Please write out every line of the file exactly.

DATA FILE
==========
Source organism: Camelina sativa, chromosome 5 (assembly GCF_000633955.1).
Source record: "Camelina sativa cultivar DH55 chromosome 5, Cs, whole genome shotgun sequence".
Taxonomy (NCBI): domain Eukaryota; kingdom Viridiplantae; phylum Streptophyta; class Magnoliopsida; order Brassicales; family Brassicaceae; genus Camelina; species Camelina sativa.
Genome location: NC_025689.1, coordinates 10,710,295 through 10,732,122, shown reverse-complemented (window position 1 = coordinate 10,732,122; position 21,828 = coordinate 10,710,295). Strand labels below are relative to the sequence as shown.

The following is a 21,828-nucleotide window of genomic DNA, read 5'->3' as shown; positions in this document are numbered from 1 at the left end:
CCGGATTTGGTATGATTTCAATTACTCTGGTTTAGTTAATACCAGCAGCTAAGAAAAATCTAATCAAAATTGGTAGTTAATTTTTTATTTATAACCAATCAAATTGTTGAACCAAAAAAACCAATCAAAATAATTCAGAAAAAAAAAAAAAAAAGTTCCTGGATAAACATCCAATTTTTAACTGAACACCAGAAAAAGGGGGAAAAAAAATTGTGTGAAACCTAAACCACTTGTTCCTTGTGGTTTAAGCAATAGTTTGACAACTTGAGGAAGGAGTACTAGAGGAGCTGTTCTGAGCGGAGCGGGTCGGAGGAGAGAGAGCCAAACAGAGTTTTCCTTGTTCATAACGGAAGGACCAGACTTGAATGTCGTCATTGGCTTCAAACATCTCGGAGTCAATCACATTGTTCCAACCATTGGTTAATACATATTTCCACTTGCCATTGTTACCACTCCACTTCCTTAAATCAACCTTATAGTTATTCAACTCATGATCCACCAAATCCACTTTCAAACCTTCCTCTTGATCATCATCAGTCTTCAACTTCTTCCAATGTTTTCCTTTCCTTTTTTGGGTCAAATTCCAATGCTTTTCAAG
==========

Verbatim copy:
Source organism: Camelina sativa, chromosome 5 (assembly GCF_000633955.1).
Source record: "Camelina sativa cultivar DH55 chromosome 5, Cs, whole genome shotgun sequence".
Taxonomy (NCBI): domain Eukaryota; kingdom Viridiplantae; phylum Streptophyta; class Magnoliopsida; order Brassicales; family Brassicaceae; genus Camelina; species Camelina sativa.
Genome location: NC_025689.1, coordinates 10,710,295 through 10,732,122, shown reverse-complemented (window position 1 = coordinate 10,732,122; position 21,828 = coordinate 10,710,295). Strand labels below are relative to the sequence as shown.

The following is a 21,828-nucleotide window of genomic DNA, read 5'->3' as shown; positions in this document are numbered from 1 at the left end:
CCGGATTTGGTATGATTTCAATTACTCTGGTTTAGTTAATACCAGCAGCTAAGAAAAATCTAATCAAAATTGGTAGTTAATTTTTTATTTATAACCAATCAAATTGTTGAACCAAAAAAACCAATCAAAATAATTCAGAAAAAAAAAAAAAAAAGTTCCTGGATAAACATCCAATTTTTAACTGAACACCAGAAAAAGGGGGAAAAAAAATTGTGTGAAACCTAAACCACTTGTTCCTTGTGGTTTAAGCAATAGTTTGACAACTTGAGGAAGGAGTACTAGAGGAGCTGTTCTGAGCGGAGCGGGTCGGAGGAGAGAGAGCCAAACAGAGTTTTCCTTGTTCATAACGGAAGGACCAGACTTGAATGTCGTCATTGGCTTCAAACATCTCGGAGTCAATCACATTGTTCCAACCATTGGTTAATACATATTTCCACTTGCCATTGTTACCACTCCACTTCCTTAAATCAACCTTATAGTTATTCAACTCATGATCCACCAAATCCACTTTCAAACCTTCCTCTTGATCATCATCAGTCTTCAACTTCTTCCAATGTTTTCCTTTCCTTTTTTGGGTCAAATTCCAATGCTTTTCAAG